Things That Health Insures Don’t Want You To Know

Guest post

Health insurance is a very hot topic in the United States since President Obama has passed health care reforms. It is now required that everyone have insurance, however, there are many facets of insurance. There are several things that you must consider and health insurers may not be truthful in what they tell you.

Cheaper Premiums

Health insurers know that you want to save money, so they will push you to get cheap premium plans. The cheapest premiums may not be the best financial choice for coverage. This is because they may be cheaper up front, but have higher deductibles that you have to meet before they will cover anything. If you have to visit the doctor regularly, then you will end up paying a lot more.

Prescription Plans

Prescription plans can raise the amount of money you pay towards health insurance and most insurers will make you believe you have no other options. There are several options with prescriptions if you shop around. Many pharmacies offer discount programs, and almost all prescriptions are part of a mail program. The mail program allows you to purchase the prescription in bulk for a discount. This is a great program for prescriptions you take daily and are ongoing, such as heart medication, cholesterol, or diabetes medication.

Coverage

Health insurers are required to cover pre-existing conditions, but they are not required to tell you what you have to meet to get coverage. Many health insurance companies now make you meet a deductible before they will cover any of the bills. They do this across the board, so it is not just limited to the conditions you may have had prior to obtaining insurance. After you meet your deductible, they may cover 80-percent or they might cover 100-percent.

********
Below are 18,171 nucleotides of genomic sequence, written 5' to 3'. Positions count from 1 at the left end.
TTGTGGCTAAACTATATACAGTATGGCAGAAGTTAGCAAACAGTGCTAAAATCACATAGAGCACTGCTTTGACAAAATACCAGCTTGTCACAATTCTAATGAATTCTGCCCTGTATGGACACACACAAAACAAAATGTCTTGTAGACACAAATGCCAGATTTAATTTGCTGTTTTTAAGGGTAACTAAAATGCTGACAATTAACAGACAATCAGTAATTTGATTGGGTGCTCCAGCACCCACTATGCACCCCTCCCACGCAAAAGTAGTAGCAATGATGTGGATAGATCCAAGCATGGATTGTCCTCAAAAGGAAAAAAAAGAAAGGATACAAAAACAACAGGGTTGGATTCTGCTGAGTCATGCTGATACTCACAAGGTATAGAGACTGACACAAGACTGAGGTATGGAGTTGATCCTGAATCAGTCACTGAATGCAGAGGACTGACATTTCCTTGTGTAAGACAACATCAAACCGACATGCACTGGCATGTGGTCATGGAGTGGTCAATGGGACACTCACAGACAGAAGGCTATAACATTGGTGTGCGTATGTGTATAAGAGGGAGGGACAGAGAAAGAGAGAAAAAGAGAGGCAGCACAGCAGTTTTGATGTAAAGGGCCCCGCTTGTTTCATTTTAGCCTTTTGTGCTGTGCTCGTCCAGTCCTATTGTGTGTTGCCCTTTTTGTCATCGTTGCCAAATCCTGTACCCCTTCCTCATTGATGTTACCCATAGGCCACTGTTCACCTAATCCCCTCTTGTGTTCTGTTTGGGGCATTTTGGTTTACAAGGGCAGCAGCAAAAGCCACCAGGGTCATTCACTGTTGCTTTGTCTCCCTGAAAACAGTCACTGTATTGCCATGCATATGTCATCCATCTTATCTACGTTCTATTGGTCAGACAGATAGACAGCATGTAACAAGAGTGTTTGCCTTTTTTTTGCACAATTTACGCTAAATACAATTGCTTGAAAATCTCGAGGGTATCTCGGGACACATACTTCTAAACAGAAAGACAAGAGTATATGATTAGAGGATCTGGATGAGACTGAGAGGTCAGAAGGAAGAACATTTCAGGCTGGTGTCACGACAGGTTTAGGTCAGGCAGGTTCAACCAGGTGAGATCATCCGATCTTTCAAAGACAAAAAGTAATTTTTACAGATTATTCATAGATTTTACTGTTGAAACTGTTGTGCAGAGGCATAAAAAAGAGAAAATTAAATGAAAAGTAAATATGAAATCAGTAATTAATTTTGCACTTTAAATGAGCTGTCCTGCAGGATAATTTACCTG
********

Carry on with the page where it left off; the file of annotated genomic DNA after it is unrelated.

Type of Plan Matters

Most health insurers want you to believe that the type of plan you purchase will not make a difference. This is not always the case. There are very big differences between the types of plans, with the two major ones being PPO and HMO. PPO is Preferred Provider Organization, while HMO is Health Maintenance Organization. If you live in a large city and are rarely sick, then do not feel like you have to pay for the PPO plans.

Research the Plans

Before you purchase insurance, you will want to see what they cover. This is only helpful if you know what your needs are. If you are pregnant, then you will want to make sure that the plan includes prenatal coverage. If you are done having children, then look for a cheaper plan that does not offer prenatal coverage. Each plan can be tailored to your needs, as long as you know what your needs are. Look at how much the deductible is, how many visits they cover, coverage for preventative care, and emergency coverage.

 

Health insurers do not necessarily “hide” information from you. Rather, they use ignorance as a benefit to them. They want to save as much money as possible, while getting as much money from you as they can. If you do your research, you can avoid the pitfalls.

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